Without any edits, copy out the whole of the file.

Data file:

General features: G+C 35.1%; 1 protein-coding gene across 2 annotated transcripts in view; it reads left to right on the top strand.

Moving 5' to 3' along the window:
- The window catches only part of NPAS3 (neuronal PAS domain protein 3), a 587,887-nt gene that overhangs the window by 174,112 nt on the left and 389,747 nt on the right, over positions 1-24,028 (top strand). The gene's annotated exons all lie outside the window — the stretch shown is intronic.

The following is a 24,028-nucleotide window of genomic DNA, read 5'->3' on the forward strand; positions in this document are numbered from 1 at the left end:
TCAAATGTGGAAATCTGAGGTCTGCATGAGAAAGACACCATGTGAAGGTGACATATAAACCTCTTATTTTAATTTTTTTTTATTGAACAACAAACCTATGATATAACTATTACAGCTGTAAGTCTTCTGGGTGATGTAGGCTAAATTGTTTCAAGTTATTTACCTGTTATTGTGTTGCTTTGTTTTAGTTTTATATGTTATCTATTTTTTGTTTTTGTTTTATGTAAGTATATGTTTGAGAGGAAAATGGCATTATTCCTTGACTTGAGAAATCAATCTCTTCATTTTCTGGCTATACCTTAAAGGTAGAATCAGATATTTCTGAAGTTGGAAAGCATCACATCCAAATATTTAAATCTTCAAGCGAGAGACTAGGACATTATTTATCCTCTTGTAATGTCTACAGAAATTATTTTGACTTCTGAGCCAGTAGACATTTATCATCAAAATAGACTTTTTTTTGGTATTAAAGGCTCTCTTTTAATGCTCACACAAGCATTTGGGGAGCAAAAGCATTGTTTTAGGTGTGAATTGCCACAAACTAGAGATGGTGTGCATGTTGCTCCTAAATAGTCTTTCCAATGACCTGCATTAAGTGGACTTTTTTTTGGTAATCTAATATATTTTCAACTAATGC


General features: G+C 35.1%; 1 protein-coding gene across 2 annotated transcripts in view; it reads left to right on the top strand.

Moving 5' to 3' along the window:
- The window catches only part of NPAS3 (neuronal PAS domain protein 3), a 587,887-nt gene that overhangs the window by 174,112 nt on the left and 389,747 nt on the right, over positions 1-24,028 (top strand). The gene's annotated exons all lie outside the window — the stretch shown is intronic.

The following is a 24,028-nucleotide window of genomic DNA, read 5'->3' on the forward strand; positions in this document are numbered from 1 at the left end:
TCAAATGTGGAAATCTGAGGTCTGCATGAGAAAGACACCATGTGAAGGTGACATATAAACCTCTTATTTTAATTTTTTTTTATTGAACAACAAACCTATGATATAACTATTACAGCTGTAAGTCTTCTGGGTGATGTAGGCTAAATTGTTTCAAGTTATTTACCTGTTATTGTGTTGCTTTGTTTTAGTTTTATATGTTATCTATTTTTTGTTTTTGTTTTATGTAAGTATATGTTTGAGAGGAAAATGGCATTATTCCTTGACTTGAGAAATCAATCTCTTCATTTTCTGGCTATACCTTAAAGGTAGAATCAGATATTTCTGAAGTTGGAAAGCATCACATCCAAATATTTAAATCTTCAAGCGAGAGACTAGGACATTATTTATCCTCTTGTAATGTCTACAGAAATTATTTTGACTTCTGAGCCAGTAGACATTTATCATCAAAATAGACTTTTTTTTGGTATTAAAGGCTCTCTTTTAATGCTCACACAAGCATTTGGGGAGCAAAAGCATTGTTTTAGGTGTGAATTGCCACAAACTAGAGATGGTGTGCATGTTGCTCCTAAATAGTCTTTCCAATGACCTGCATTAAGTGGACTTTTTTTTGGTAATCTAATATATTTTCAACTAATGC